I’m salivating over the thought of the kinds of resources it might contain!

Essentially, then, I would base the hospital’s ILE on three core components:

1. Wiki – the first port of call,
2. Discussion forum, the second port of call, and
3. Staff profiles, the third port of call.

Of course I recognise the importance of formal learning too. I’m not suggesting the hospital ditches face-to-face instruction, for example, with 3D animation. On the contrary, I believe formal and informal modes of delivery complement each other. The trick is determining which is best in each situation, and it might involve a combination of both – why not run a face-to-face demonstration and make the animation available in the wiki for future reference?

In the hospital, then, formal teaching sessions remain a core component of the student’s learning environment. They require support resources such as timetables, agendas and follow-ups.

Taking this one step further, the student’s shifts in the ward may also be considered a core component of their learning environment, as they are instances of on-the-job training. They require support resources such as a roster and perhaps an online check-in facility.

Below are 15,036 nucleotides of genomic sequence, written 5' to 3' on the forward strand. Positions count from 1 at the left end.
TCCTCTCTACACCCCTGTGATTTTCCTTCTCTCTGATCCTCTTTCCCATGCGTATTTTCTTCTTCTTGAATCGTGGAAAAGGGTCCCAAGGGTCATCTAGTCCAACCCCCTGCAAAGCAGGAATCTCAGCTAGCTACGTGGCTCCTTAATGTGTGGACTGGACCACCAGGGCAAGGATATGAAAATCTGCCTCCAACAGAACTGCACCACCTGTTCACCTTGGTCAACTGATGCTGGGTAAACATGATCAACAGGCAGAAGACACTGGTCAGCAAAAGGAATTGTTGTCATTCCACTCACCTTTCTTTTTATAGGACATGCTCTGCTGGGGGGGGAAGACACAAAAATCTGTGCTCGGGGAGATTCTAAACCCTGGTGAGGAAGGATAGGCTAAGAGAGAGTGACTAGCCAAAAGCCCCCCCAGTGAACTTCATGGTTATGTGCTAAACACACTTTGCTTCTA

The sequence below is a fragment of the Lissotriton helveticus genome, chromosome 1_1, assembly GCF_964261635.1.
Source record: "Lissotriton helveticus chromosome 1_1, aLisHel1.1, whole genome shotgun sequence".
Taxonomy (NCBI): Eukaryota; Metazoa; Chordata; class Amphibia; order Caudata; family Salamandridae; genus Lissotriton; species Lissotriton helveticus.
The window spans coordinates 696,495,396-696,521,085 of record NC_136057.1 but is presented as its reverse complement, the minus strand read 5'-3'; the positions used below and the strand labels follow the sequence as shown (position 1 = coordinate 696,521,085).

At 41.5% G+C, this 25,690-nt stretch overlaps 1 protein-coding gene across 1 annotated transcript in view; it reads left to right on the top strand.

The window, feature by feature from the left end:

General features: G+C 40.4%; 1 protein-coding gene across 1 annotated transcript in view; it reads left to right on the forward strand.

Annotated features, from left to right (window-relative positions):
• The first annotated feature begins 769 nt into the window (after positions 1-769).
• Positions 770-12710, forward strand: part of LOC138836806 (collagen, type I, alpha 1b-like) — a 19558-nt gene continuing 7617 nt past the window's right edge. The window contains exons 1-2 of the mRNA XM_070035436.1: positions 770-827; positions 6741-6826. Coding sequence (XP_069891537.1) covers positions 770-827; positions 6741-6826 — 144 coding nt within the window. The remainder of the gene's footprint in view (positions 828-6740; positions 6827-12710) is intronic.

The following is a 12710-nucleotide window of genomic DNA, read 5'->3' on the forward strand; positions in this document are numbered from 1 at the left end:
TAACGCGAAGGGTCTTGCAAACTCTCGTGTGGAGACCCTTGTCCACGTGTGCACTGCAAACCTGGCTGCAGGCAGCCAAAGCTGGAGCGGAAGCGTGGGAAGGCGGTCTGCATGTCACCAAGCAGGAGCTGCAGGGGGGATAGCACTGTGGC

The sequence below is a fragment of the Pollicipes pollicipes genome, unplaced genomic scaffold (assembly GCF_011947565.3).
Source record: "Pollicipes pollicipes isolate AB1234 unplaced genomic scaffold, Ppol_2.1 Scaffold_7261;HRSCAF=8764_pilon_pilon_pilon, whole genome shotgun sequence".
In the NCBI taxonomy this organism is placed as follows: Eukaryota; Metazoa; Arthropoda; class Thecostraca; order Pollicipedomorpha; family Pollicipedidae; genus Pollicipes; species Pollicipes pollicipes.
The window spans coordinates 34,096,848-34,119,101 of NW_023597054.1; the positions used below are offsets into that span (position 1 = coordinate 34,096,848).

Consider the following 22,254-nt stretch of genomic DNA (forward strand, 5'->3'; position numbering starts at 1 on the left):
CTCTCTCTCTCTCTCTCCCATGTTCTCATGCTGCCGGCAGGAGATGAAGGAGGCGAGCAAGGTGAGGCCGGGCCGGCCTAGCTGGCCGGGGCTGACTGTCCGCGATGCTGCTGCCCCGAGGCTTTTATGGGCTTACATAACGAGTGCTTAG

So Anne Marie’s wishful-thinking learning network for student doctors could look something like this:

Hypothetical medical learning environment

As you can see, the interface segregates learning from its management.

The former comprises the ILE (wiki, discussion forum and staff profiles) plus elements of the FLE (work shifts and face-to-face teaching sessions). This zone is where the student goes to learn something.

The latter zone comprises the remaining components of the FLE. This is where the student attends to administrative matters (calendar, floor maps, 60-day checklist), assessment (quizzes, assignments, due dates, grades) and performance management (PMA, development plan, 360° feedback, performance appraisal, manager’s reports).

Stethoscope

As an organisation shifts its pedagogy towards the informal end of the learning continuum, its ILE and FLE increasingly represent the distinction between the act of learning and its management.

However, organisations are rarely so extreme in their learning model, and some (like hospitals) probably never will be because formal instruction is so crucial.

So I see nothing wrong with “doctoring” the ILE by associating it with formal elements. ILEs and FLEs are flexible concepts that should be manipulated according to the contexts in which they will be used.

Doctor with iPad

I know if I were a student doctor, I would completely immerse myself in this learning environment. I would get myself an iPad and carry it with me at all times as an indispensable learning aid.